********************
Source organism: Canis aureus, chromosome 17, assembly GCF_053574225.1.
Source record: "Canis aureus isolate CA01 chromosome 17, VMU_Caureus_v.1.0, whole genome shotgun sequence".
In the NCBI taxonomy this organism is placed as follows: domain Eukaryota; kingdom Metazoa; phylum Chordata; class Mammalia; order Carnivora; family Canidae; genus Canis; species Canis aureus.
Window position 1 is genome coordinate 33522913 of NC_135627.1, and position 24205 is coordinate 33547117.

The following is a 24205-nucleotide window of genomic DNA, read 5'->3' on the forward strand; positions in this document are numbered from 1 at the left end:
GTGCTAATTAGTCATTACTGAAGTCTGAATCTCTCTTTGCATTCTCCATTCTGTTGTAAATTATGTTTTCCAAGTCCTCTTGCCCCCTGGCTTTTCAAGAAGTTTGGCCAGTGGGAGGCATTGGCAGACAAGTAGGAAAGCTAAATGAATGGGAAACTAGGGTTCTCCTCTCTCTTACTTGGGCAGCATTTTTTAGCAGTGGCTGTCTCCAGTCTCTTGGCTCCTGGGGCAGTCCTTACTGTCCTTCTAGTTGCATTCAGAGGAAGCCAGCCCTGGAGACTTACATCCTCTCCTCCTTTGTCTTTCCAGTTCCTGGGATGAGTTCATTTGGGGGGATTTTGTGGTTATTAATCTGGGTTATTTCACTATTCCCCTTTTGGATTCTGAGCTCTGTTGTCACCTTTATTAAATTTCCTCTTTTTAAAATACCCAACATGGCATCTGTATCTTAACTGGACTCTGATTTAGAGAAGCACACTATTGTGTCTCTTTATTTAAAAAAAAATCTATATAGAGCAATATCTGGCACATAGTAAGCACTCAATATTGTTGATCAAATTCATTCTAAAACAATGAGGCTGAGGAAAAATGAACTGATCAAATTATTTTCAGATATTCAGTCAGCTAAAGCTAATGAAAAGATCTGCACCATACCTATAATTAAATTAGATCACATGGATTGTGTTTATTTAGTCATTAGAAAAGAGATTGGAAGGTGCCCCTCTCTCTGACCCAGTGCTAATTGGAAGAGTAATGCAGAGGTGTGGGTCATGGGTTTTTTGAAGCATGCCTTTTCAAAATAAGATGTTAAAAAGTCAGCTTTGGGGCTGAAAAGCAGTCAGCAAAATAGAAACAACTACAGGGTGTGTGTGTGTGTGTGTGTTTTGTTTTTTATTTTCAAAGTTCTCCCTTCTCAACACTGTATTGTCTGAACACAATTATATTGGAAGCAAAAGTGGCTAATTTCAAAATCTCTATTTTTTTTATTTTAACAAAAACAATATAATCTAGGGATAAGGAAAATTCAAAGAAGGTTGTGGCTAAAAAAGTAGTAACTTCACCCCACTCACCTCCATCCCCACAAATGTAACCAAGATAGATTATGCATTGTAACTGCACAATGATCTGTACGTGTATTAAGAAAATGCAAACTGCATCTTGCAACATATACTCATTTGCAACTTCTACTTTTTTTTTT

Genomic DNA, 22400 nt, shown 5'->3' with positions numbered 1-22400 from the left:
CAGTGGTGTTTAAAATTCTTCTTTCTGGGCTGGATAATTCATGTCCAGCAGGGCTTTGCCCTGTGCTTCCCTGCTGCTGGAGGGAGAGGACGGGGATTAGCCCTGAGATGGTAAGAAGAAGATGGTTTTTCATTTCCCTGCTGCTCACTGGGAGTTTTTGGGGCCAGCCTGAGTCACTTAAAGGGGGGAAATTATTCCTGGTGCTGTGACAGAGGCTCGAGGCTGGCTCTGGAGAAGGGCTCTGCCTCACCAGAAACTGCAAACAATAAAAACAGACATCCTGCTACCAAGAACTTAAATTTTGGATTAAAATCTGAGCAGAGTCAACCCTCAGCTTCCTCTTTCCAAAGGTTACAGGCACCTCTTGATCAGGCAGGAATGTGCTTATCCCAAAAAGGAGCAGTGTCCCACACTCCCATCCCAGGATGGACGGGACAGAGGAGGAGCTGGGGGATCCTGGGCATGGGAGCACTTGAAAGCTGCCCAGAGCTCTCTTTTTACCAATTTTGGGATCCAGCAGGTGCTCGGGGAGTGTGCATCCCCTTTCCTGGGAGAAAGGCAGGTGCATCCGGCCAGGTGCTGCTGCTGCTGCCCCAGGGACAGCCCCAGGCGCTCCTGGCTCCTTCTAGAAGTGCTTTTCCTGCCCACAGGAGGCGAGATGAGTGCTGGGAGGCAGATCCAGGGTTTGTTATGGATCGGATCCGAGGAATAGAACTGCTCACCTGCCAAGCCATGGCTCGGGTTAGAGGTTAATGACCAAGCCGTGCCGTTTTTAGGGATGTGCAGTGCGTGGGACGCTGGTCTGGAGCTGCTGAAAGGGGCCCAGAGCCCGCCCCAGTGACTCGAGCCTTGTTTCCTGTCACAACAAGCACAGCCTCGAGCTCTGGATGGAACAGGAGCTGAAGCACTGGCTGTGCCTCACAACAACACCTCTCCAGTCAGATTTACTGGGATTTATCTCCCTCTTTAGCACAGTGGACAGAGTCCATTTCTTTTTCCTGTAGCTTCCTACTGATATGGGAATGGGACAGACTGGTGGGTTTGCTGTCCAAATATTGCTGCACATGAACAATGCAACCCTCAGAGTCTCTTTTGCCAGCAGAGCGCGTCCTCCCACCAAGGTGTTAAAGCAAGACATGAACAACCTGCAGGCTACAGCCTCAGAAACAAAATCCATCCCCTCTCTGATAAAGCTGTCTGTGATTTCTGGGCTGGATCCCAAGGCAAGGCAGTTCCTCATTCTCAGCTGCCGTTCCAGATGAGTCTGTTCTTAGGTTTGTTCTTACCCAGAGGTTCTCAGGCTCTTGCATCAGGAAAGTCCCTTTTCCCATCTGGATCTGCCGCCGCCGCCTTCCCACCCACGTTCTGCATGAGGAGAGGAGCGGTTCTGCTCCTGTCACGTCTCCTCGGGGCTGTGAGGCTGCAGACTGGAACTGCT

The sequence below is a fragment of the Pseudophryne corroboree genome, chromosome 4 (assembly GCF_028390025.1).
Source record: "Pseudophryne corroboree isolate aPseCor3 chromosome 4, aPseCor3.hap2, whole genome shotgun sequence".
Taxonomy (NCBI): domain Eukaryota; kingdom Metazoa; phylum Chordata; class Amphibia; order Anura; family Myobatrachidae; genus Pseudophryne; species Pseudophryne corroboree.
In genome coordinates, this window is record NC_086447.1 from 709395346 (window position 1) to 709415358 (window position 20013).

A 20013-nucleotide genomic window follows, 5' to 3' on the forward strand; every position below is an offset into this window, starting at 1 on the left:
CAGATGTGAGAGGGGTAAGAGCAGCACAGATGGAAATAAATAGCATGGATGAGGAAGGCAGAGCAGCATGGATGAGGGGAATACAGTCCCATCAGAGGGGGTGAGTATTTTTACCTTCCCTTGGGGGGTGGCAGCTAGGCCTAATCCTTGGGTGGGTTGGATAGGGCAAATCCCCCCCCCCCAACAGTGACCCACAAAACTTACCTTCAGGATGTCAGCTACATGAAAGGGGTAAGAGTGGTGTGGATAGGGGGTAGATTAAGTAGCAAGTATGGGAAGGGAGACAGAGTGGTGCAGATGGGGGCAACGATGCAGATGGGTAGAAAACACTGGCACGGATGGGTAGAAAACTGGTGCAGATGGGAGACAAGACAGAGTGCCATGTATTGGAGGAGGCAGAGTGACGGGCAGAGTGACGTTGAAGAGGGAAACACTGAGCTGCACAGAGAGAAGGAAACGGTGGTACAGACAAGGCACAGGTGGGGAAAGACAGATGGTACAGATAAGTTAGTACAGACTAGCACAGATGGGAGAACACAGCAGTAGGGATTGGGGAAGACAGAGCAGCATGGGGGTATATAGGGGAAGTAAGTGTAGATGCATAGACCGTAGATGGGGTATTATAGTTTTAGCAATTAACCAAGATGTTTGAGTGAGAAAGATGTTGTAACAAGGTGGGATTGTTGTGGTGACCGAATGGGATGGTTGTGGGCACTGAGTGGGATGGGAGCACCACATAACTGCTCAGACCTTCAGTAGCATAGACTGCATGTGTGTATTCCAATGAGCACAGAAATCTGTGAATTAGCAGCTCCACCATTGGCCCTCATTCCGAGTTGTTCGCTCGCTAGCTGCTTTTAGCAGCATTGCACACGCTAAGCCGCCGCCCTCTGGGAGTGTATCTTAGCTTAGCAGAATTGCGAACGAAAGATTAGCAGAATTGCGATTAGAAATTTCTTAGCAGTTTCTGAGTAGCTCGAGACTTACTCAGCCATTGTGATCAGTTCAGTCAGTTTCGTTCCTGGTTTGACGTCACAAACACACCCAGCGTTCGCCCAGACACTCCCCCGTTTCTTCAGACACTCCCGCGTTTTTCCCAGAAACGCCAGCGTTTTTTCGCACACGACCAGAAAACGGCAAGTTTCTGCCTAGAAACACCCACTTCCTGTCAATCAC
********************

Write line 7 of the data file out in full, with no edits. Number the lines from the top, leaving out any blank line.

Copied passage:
Genomic DNA, 22400 nt, shown 5'->3' with positions numbered 1-22400 from the left: